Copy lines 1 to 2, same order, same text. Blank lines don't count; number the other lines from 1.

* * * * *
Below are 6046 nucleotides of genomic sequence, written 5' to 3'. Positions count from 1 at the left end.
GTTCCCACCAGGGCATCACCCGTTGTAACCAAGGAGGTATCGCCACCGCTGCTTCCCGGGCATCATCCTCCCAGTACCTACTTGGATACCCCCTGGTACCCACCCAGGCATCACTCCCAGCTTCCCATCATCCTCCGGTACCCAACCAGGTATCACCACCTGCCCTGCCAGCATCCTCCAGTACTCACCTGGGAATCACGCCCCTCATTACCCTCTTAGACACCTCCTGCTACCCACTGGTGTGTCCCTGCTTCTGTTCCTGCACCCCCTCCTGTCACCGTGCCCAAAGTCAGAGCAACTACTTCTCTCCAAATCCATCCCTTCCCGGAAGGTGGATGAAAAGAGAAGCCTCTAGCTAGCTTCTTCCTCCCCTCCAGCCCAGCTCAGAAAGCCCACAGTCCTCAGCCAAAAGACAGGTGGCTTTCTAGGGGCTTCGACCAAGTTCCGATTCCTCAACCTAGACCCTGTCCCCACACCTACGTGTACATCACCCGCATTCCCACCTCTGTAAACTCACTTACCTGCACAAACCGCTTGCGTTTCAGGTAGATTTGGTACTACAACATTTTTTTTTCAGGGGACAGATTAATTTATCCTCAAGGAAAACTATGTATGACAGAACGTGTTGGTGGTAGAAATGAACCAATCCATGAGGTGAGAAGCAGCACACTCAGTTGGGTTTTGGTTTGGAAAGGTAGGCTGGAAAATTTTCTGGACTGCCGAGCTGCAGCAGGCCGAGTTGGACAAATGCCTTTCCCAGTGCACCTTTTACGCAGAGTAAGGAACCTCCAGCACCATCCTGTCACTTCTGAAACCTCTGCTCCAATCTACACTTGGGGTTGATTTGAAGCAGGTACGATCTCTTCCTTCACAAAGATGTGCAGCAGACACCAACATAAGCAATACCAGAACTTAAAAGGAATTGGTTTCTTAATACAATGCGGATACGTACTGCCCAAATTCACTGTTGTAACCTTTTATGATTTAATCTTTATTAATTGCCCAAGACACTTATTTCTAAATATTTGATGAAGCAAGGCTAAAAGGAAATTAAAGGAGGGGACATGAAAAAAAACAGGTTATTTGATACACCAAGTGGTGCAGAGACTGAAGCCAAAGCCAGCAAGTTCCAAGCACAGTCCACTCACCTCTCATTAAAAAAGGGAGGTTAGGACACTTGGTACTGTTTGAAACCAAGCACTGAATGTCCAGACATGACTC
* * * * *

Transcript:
Below are 6046 nucleotides of genomic sequence, written 5' to 3'. Positions count from 1 at the left end.
GTTCCCACCAGGGCATCACCCGTTGTAACCAAGGAGGTATCGCCACCGCTGCTTCCCGGGCATCATCCTCCCAGTACCTACTTGGATACCCCCTGGTACCCACCCAGGCATCACTCCCAGCTTCCCATCATCCTCCGGTACCCAACCAGGTATCACCACCTGCCCTGCCAGCATCCTCCAGTACTCACCTGGGAATCACGCCCCTCATTACCCTCTTAGACACCTCCTGCTACCCACTGGTGTGTCCCTGCTTCTGTTCCTGCACCCCCTCCTGTCACCGTGCCCAAAGTCAGAGCAACTACTTCTCTCCAAATCCATCCCTTCCCGGAAGGTGGATGAAAAGAGAAGCCTCTAGCTAGCTTCTTCCTCCCCTCCAGCCCAGCTCAGAAAGCCCACAGTCCTCAGCCAAAAGACAGGTGGCTTTCTAGGGGCTTCGACCAAGTTCCGATTCCTCAACCTAGACCCTGTCCCCACACCTACGTGTACATCACCCGCATTCCCACCTCTGTAAACTCACTTACCTGCACAAACCGCTTGCGTTTCAGGTAGATTTGGTACTACAACATTTTTTTTTCAGGGGACAGATTAATTTATCCTCAAGGAAAACTATGTATGACAGAACGTGTTGGTGGTAGAAATGAACCAATCCATGAGGTGAGAAGCAGCACACTCAGTTGGGTTTTGGTTTGGAAAGGTAGGCTGGAAAATTTTCTGGACTGCCGAGCTGCAGCAGGCCGAGTTGGACAAATGCCTTTCCCAGTGCACCTTTTACGCAGAGTAAGGAACCTCCAGCACCATCCTGTCACTTCTGAAACCTCTGCTCCAATCTACACTTGGGGTTGATTTGAAGCAGGTACGATCTCTTCCTTCACAAAGATGTGCAGCAGACACCAACATAAGCAATACCAGAACTTAAAAGGAATTGGTTTCTTAATACAATGCGGATACGTACTGCCCAAATTCACTGTTGTAACCTTTTATGATTTAATCTTTATTAATTGCCCAAGACACTTATTTCTAAATATTTGATGAAGCAAGGCTAAAAGGAAATTAAAGGAGGGGACATGAAAAAAAACAGGTTATTTGATACACCAAGTGGTGCAGAGACTGAAGCCAAAGCCAGCAAGTTCCAAGCACAGTCCACTCACCTCTCATTAAAAAAGGGAGGTTAGGACACTTGGTACTGTTTGAAACCAAGCACTGAATGTCCAGACATGACTC